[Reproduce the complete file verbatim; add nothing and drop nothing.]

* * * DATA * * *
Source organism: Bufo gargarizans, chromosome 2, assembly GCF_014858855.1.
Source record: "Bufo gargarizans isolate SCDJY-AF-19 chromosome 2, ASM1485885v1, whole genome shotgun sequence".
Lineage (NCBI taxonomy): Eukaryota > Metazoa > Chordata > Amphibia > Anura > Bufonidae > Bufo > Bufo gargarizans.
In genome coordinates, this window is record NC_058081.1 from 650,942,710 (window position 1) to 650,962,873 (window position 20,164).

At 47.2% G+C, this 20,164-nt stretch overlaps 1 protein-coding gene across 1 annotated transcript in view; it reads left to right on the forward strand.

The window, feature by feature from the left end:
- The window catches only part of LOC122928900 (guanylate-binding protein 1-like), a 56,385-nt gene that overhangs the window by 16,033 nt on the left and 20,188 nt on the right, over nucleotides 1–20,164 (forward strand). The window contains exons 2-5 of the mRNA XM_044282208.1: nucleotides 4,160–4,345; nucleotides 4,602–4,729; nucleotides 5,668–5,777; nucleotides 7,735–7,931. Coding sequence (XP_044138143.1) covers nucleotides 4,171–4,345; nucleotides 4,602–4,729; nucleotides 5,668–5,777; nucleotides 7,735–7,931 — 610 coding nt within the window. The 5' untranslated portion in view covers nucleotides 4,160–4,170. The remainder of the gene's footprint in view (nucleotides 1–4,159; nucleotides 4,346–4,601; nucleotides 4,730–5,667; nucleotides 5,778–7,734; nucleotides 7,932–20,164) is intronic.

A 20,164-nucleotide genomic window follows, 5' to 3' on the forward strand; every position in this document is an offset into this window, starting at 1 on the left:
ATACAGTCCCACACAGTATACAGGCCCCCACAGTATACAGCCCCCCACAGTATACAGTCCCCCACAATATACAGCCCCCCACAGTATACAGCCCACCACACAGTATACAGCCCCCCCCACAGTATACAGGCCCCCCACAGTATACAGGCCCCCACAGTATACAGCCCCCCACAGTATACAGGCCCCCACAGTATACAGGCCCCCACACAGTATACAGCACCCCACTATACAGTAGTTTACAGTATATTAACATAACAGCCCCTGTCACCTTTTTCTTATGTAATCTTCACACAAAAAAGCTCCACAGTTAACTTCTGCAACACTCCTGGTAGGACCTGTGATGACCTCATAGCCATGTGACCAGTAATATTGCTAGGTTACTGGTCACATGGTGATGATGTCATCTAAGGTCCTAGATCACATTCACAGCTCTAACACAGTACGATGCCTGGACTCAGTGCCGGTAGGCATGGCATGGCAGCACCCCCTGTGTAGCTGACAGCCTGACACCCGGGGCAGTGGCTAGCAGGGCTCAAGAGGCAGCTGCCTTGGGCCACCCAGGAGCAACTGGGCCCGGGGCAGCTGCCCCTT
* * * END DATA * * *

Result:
Source organism: Bufo gargarizans, chromosome 2, assembly GCF_014858855.1.
Source record: "Bufo gargarizans isolate SCDJY-AF-19 chromosome 2, ASM1485885v1, whole genome shotgun sequence".
Lineage (NCBI taxonomy): Eukaryota > Metazoa > Chordata > Amphibia > Anura > Bufonidae > Bufo > Bufo gargarizans.
In genome coordinates, this window is record NC_058081.1 from 650,942,710 (window position 1) to 650,962,873 (window position 20,164).

At 47.2% G+C, this 20,164-nt stretch overlaps 1 protein-coding gene across 1 annotated transcript in view; it reads left to right on the forward strand.

The window, feature by feature from the left end:
- The window catches only part of LOC122928900 (guanylate-binding protein 1-like), a 56,385-nt gene that overhangs the window by 16,033 nt on the left and 20,188 nt on the right, over nucleotides 1–20,164 (forward strand). The window contains exons 2-5 of the mRNA XM_044282208.1: nucleotides 4,160–4,345; nucleotides 4,602–4,729; nucleotides 5,668–5,777; nucleotides 7,735–7,931. Coding sequence (XP_044138143.1) covers nucleotides 4,171–4,345; nucleotides 4,602–4,729; nucleotides 5,668–5,777; nucleotides 7,735–7,931 — 610 coding nt within the window. The 5' untranslated portion in view covers nucleotides 4,160–4,170. The remainder of the gene's footprint in view (nucleotides 1–4,159; nucleotides 4,346–4,601; nucleotides 4,730–5,667; nucleotides 5,778–7,734; nucleotides 7,932–20,164) is intronic.

A 20,164-nucleotide genomic window follows, 5' to 3' on the forward strand; every position in this document is an offset into this window, starting at 1 on the left:
ATACAGTCCCACACAGTATACAGGCCCCCACAGTATACAGCCCCCCACAGTATACAGTCCCCCACAATATACAGCCCCCCACAGTATACAGCCCACCACACAGTATACAGCCCCCCCCACAGTATACAGGCCCCCCACAGTATACAGGCCCCCACAGTATACAGCCCCCCACAGTATACAGGCCCCCACAGTATACAGGCCCCCACACAGTATACAGCACCCCACTATACAGTAGTTTACAGTATATTAACATAACAGCCCCTGTCACCTTTTTCTTATGTAATCTTCACACAAAAAAGCTCCACAGTTAACTTCTGCAACACTCCTGGTAGGACCTGTGATGACCTCATAGCCATGTGACCAGTAATATTGCTAGGTTACTGGTCACATGGTGATGATGTCATCTAAGGTCCTAGATCACATTCACAGCTCTAACACAGTACGATGCCTGGACTCAGTGCCGGTAGGCATGGCATGGCAGCACCCCCTGTGTAGCTGACAGCCTGACACCCGGGGCAGTGGCTAGCAGGGCTCAAGAGGCAGCTGCCTTGGGCCACCCAGGAGCAACTGGGCCCGGGGCAGCTGCCCCTT